Cancer Immunology, Immunotherapy

, Volume 63, Issue 3, pp 297–303 | Cite as

Subtypes of cytotoxic lymphocytes and natural killer cells infiltrating cancer nests correlate with prognosis in patients with vulvar squamous cell carcinoma

  • Jacek Jan SznurkowskiEmail author
  • Anton Żawrocki
  • Wojciech Biernat
Open Access
Original Article



Adaptive immune effectors do not influence prognosis in vulvar squamous cell carcinoma (vSCC). Therefore, we tried to clarify the prognostic role of innate immunity and granzyme B-dependent cytotoxicity as defined by intratumoral infiltrates of natural killer cells (CD56+) and lymphocytes expressing granzyme B (GrB+).


We analyzed 76 primary vSCCs and 35 lymph node metastases that were obtained from 76 patients with a full clinical history. The distribution and density of GrB+ and CD56+ cells within cancer tissues were evaluated by immunohistochemistry and correlated with clinicopathological features, commonly recognized prognostic factors and overall survival (OS).


CD56+ cells were mostly detected within the cancer nests, while GrB+ cells were predominant in the tumor stroma. Intraepithelial (IE) CD56+ infiltrates at the primary site were correlated with depth of invasion (r = 0.339, p = 0.003) and recurrence (r = 0.295, p = 0.011), while IE GrB+ infiltrates were correlated with tumor grade (r = 0.304, p = 0.009) and age (r = 0.333, p = 0.004). The primary cancer nests of metastatic patients were infiltrated more by intraepithelial (IE) CD56+ cells than were those of the non-metastatic patients (p = 0.05). The median OS was 41.16 months (range 1.7–98.43). High IE GrB+ infiltrates predicted longer OS among patients without metastases (p = 0.028). High IE CD56+ infiltrates were correlated with longer OS in metastatic cases (p = 0.009).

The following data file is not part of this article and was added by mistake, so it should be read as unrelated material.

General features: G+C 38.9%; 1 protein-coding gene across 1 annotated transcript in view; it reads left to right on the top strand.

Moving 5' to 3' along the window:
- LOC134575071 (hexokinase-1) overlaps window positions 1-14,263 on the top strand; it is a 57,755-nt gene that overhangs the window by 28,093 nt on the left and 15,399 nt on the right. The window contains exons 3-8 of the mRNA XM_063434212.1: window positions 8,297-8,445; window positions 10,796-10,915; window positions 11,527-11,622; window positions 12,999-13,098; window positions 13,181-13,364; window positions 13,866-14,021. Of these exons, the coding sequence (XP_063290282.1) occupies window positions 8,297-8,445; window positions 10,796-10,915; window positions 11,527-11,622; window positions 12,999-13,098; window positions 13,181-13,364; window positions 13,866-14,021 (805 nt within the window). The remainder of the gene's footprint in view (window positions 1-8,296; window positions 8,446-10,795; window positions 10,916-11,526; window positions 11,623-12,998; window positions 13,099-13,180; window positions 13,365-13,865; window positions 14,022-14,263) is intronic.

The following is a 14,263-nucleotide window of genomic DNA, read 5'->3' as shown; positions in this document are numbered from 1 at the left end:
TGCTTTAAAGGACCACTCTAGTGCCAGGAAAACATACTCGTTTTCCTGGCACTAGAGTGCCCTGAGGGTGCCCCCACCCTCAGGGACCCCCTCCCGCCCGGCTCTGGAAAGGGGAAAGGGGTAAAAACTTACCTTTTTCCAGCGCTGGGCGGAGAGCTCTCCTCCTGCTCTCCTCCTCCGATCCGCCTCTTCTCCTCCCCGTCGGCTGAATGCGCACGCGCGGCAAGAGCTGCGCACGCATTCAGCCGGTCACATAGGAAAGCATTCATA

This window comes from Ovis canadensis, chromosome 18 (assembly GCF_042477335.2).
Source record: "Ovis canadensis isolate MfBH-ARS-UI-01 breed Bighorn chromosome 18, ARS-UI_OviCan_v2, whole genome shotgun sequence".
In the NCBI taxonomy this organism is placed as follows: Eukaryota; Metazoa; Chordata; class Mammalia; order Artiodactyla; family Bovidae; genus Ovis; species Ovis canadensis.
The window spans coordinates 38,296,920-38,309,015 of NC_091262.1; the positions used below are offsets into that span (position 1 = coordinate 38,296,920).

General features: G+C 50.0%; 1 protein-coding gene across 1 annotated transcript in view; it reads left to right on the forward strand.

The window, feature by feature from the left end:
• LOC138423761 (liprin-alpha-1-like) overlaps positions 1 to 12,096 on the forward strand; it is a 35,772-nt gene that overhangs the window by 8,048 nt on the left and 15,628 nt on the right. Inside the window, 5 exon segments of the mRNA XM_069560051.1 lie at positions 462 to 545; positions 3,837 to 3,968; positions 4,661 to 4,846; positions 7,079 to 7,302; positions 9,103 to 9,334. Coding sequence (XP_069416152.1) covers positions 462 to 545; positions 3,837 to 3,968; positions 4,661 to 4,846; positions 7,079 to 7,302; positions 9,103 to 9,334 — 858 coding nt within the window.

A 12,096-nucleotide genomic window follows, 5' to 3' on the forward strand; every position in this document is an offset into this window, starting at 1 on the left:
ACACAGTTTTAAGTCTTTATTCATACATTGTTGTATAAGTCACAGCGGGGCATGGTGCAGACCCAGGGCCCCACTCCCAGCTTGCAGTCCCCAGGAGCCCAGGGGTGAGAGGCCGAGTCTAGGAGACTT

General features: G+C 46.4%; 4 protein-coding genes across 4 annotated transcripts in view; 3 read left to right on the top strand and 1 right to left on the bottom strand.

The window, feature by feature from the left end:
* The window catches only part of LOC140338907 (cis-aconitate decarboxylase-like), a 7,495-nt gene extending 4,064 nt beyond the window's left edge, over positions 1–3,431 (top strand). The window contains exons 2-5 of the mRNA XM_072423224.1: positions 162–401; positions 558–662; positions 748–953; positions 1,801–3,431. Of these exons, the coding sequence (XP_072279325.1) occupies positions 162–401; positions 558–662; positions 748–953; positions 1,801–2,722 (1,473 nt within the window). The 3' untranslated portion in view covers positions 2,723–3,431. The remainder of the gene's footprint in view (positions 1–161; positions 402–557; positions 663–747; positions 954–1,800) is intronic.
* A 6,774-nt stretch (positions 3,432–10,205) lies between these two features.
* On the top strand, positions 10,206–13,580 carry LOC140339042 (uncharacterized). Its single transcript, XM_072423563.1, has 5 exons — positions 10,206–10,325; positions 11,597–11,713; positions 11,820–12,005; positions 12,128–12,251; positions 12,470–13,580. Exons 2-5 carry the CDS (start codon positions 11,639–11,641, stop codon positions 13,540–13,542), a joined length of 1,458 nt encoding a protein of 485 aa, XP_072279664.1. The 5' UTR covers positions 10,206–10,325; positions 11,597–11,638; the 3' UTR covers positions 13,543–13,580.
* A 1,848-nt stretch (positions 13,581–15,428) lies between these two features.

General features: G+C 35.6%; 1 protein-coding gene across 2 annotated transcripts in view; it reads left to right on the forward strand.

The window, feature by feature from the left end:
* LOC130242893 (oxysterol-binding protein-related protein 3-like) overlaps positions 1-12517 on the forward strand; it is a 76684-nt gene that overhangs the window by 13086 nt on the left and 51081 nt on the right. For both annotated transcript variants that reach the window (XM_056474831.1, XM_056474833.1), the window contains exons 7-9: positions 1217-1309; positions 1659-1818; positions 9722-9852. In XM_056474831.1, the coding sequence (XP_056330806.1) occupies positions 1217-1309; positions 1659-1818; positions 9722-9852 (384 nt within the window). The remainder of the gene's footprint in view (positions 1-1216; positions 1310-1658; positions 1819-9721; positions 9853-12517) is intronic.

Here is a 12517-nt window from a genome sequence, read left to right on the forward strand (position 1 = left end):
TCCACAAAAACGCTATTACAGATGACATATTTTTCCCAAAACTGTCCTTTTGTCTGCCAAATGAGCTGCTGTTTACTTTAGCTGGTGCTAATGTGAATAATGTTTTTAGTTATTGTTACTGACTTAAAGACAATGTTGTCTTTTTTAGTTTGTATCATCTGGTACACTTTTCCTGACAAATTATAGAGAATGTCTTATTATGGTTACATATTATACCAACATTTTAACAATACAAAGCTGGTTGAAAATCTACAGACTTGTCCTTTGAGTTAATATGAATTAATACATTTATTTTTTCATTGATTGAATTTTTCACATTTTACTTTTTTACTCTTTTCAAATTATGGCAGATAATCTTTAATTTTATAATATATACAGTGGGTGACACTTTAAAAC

The combined cytotoxicity of innate and adaptive immune effectors infiltrating cancer nests (IE GrB+) predicts an improved clinical outcome among non-metastatic vSCC patients. The functional status of prognostic IE CD56+ infiltrates in immune escaped (metastatic) tumors requires further investigation.


Vulvar cancer vSCC CD56+ Granzyme B Prognosis TILs 


Vulvar cancer has an incidence of 1–2 per 100,000 women per year and represents 3–5 % of all gynecological malignancies [1, 2, 3]. Squamous cell carcinoma (SCC) is the predominant malignancy at this site, accounting for approximately 85–90 % of vulvar cancers [4, 5].